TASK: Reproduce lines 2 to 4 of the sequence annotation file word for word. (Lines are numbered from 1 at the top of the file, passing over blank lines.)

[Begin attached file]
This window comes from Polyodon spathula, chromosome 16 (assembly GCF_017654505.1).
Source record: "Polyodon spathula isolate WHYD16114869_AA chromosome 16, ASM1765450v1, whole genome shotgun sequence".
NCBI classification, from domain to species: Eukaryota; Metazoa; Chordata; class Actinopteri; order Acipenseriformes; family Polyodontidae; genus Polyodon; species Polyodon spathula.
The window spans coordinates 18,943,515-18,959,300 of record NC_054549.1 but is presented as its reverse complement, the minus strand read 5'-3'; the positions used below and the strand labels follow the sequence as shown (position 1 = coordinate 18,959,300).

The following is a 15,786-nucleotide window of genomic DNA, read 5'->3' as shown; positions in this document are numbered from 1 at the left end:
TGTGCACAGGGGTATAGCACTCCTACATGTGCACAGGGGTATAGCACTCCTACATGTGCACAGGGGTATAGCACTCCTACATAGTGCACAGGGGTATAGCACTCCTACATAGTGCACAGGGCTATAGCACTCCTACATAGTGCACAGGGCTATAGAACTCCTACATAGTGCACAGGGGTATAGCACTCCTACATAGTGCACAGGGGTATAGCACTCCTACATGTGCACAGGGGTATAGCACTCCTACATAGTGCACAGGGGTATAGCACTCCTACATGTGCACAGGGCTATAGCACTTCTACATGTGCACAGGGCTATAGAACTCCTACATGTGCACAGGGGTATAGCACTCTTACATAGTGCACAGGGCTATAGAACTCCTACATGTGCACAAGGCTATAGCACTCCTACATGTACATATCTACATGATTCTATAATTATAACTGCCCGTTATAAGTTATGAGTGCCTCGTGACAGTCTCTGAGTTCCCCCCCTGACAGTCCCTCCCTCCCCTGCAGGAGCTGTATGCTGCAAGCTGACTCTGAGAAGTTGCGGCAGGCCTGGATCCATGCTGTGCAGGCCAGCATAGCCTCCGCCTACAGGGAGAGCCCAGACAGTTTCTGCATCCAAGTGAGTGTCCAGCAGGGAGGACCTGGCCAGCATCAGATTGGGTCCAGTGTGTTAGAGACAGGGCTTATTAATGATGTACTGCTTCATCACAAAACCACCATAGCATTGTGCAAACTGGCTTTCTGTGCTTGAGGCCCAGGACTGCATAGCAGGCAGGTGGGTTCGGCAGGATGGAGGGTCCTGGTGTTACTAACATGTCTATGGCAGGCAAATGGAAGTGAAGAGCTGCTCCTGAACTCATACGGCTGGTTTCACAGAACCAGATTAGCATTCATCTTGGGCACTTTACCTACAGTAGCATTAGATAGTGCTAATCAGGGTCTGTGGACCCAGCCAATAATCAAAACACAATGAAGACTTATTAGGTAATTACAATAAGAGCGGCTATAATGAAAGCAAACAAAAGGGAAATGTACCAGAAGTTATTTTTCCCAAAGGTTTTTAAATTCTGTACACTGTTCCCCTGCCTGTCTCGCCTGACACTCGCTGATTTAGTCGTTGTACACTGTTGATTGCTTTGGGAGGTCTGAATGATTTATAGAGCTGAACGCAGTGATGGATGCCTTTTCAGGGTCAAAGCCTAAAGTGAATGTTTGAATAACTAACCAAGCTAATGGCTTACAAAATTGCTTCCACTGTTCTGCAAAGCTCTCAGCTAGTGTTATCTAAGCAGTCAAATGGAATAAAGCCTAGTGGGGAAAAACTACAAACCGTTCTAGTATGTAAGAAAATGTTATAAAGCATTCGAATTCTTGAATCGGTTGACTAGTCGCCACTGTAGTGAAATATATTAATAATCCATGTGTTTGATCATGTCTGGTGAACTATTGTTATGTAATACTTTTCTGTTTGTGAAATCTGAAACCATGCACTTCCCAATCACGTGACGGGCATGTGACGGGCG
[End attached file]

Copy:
Source record: "Polyodon spathula isolate WHYD16114869_AA chromosome 16, ASM1765450v1, whole genome shotgun sequence".
NCBI classification, from domain to species: Eukaryota; Metazoa; Chordata; class Actinopteri; order Acipenseriformes; family Polyodontidae; genus Polyodon; species Polyodon spathula.
The window spans coordinates 18,943,515-18,959,300 of record NC_054549.1 but is presented as its reverse complement, the minus strand read 5'-3'; the positions used below and the strand labels follow the sequence as shown (position 1 = coordinate 18,959,300).